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Why do dictionaries not just return null when an invalid key is used to index into the collection?

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up vote 22 down vote accepted

Because generic dictionaries could contain instances of a value type, and null is not valid for a value type. For example:

var dict = new Dictionary<string, DateTime>();
DateTime date = dict["foo"]; // What should happen here?  date cannot be null!

You should instead use the TryGetValue method of dictionary:

var dict = new Dictionary<string, DateTime>();
DateTime date;

if (dict.TryGetValue("foo", out date)) {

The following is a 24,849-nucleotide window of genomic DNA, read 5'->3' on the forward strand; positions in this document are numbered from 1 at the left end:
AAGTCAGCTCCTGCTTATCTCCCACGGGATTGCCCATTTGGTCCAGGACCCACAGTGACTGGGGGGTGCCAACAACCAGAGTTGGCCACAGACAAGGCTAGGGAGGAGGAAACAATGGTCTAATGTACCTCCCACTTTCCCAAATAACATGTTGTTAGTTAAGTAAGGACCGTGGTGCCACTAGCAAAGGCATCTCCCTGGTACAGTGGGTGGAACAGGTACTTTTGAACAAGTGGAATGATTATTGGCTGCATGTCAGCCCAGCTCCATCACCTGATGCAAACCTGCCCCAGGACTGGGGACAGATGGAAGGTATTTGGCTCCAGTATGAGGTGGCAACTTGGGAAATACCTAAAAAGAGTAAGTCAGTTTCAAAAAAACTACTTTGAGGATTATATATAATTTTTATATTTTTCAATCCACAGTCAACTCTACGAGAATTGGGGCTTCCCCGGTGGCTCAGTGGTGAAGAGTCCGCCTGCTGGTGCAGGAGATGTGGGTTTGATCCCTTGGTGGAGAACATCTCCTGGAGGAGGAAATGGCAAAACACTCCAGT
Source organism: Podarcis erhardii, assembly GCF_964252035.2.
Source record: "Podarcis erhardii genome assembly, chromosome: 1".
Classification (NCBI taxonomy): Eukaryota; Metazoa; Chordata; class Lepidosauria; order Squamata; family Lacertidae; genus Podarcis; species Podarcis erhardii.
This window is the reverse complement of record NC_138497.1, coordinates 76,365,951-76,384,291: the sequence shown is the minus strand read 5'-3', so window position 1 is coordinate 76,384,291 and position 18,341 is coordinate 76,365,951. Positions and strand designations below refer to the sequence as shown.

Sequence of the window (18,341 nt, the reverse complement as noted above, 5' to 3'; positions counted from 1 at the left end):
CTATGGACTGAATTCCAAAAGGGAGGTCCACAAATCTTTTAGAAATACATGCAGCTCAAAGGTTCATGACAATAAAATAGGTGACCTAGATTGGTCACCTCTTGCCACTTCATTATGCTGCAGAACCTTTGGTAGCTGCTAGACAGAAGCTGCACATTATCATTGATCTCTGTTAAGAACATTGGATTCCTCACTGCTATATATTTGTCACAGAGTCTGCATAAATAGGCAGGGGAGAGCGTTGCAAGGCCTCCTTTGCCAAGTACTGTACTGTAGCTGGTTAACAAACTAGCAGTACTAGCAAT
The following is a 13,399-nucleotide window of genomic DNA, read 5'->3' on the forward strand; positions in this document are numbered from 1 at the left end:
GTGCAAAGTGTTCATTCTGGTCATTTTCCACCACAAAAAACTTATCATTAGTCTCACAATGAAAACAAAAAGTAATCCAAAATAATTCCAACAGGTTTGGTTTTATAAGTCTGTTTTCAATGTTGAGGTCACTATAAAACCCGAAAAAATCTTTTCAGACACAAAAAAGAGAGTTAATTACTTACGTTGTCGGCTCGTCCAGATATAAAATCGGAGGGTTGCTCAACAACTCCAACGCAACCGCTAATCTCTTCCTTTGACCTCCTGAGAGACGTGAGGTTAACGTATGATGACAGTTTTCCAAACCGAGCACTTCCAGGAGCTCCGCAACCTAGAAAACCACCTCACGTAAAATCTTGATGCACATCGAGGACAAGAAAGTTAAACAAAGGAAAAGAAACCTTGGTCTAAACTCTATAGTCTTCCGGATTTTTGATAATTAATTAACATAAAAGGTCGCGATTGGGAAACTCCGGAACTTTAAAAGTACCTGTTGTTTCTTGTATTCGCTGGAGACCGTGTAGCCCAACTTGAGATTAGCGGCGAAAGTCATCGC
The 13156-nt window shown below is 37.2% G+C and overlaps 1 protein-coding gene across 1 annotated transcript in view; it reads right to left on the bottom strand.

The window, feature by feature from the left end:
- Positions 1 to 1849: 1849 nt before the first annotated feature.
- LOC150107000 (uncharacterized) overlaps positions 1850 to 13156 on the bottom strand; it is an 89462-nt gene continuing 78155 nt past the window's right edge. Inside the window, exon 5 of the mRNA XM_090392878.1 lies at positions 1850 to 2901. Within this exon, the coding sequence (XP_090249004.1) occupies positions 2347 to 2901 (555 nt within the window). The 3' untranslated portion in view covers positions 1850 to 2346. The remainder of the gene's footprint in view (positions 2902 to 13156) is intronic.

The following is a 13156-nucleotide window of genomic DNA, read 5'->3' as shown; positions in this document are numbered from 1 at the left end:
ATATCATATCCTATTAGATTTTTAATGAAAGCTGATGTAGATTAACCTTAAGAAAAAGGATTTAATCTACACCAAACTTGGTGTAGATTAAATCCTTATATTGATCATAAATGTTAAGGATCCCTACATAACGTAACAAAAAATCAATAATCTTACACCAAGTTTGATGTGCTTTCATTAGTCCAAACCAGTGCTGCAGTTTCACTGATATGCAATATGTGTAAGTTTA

// Key was present; date is set to the value in the dictionary.
} else {
    // Key was not present; date is set to its default value.
}

Also, a dictionary that stores reference types will still store null values. And your code might consider "value is null" to be different from "key does not exist."

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Practical reason: Because a Dictionary could store a null value. You wouldn't be able to differentiate this case with an exception, in your scenario.

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Microsoft decided that =)
Do an inline check to avoid that.

object myvalue = dict.ContainsKey(mykey) ? dict[mykey] : null;
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